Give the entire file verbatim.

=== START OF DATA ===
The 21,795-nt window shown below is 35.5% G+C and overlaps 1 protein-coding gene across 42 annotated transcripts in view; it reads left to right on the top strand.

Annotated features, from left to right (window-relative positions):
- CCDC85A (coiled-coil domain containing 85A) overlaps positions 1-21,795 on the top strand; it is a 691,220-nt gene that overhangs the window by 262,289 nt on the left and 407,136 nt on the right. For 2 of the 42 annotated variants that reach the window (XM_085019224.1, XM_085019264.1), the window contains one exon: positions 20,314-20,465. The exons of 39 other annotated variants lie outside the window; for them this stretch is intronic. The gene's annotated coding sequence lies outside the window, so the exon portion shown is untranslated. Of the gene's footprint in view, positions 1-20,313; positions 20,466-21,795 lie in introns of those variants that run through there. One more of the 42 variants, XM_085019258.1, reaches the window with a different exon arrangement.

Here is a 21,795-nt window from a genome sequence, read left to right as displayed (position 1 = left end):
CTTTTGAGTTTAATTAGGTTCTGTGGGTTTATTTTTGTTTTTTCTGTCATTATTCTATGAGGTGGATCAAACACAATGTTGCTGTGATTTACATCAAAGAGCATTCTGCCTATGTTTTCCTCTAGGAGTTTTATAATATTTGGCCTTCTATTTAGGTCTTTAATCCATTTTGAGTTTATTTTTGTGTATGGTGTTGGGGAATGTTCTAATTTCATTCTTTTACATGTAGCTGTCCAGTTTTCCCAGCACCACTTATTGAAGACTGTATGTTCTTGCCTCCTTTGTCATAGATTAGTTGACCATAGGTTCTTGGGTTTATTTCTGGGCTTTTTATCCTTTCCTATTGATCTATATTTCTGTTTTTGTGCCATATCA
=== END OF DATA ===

The 21,795-nt window shown below is 35.5% G+C and overlaps 1 protein-coding gene across 42 annotated transcripts in view; it reads left to right on the top strand.

Annotated features, from left to right (window-relative positions):
- CCDC85A (coiled-coil domain containing 85A) overlaps positions 1-21,795 on the top strand; it is a 691,220-nt gene that overhangs the window by 262,289 nt on the left and 407,136 nt on the right. For 2 of the 42 annotated variants that reach the window (XM_085019224.1, XM_085019264.1), the window contains one exon: positions 20,314-20,465. The exons of 39 other annotated variants lie outside the window; for them this stretch is intronic. The gene's annotated coding sequence lies outside the window, so the exon portion shown is untranslated. Of the gene's footprint in view, positions 1-20,313; positions 20,466-21,795 lie in introns of those variants that run through there. One more of the 42 variants, XM_085019258.1, reaches the window with a different exon arrangement.

Here is a 21,795-nt window from a genome sequence, read left to right as displayed (position 1 = left end):
CTTTTGAGTTTAATTAGGTTCTGTGGGTTTATTTTTGTTTTTTCTGTCATTATTCTATGAGGTGGATCAAACACAATGTTGCTGTGATTTACATCAAAGAGCATTCTGCCTATGTTTTCCTCTAGGAGTTTTATAATATTTGGCCTTCTATTTAGGTCTTTAATCCATTTTGAGTTTATTTTTGTGTATGGTGTTGGGGAATGTTCTAATTTCATTCTTTTACATGTAGCTGTCCAGTTTTCCCAGCACCACTTATTGAAGACTGTATGTTCTTGCCTCCTTTGTCATAGATTAGTTGACCATAGGTTCTTGGGTTTATTTCTGGGCTTTTTATCCTTTCCTATTGATCTATATTTCTGTTTTTGTGCCATATCA